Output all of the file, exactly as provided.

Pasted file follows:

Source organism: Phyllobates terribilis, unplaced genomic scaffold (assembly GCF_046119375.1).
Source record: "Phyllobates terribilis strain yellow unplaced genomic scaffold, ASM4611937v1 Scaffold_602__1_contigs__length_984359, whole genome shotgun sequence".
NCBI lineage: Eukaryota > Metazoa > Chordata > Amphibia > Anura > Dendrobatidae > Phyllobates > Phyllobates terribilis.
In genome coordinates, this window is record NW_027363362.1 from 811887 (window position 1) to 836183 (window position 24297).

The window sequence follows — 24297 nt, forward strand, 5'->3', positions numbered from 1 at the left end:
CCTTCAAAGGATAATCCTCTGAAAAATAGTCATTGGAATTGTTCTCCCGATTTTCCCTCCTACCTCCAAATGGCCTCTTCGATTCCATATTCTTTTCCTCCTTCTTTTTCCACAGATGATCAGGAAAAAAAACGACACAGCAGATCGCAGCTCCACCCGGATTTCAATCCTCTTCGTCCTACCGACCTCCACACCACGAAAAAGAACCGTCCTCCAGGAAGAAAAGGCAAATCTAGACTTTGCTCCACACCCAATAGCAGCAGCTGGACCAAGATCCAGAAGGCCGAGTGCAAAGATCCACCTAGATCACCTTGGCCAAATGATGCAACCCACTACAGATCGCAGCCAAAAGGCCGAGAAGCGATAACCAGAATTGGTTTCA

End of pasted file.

Source organism: Phyllobates terribilis, unplaced genomic scaffold (assembly GCF_046119375.1).
Source record: "Phyllobates terribilis strain yellow unplaced genomic scaffold, ASM4611937v1 Scaffold_602__1_contigs__length_984359, whole genome shotgun sequence".
NCBI lineage: Eukaryota > Metazoa > Chordata > Amphibia > Anura > Dendrobatidae > Phyllobates > Phyllobates terribilis.
In genome coordinates, this window is record NW_027363362.1 from 811887 (window position 1) to 836183 (window position 24297).

The window sequence follows — 24297 nt, forward strand, 5'->3', positions numbered from 1 at the left end:
CCTTCAAAGGATAATCCTCTGAAAAATAGTCATTGGAATTGTTCTCCCGATTTTCCCTCCTACCTCCAAATGGCCTCTTCGATTCCATATTCTTTTCCTCCTTCTTTTTCCACAGATGATCAGGAAAAAAAACGACACAGCAGATCGCAGCTCCACCCGGATTTCAATCCTCTTCGTCCTACCGACCTCCACACCACGAAAAAGAACCGTCCTCCAGGAAGAAAAGGCAAATCTAGACTTTGCTCCACACCCAATAGCAGCAGCTGGACCAAGATCCAGAAGGCCGAGTGCAAAGATCCACCTAGATCACCTTGGCCAAATGATGCAACCCACTACAGATCGCAGCCAAAAGGCCGAGAAGCGATAACCAGAATTGGTTTCA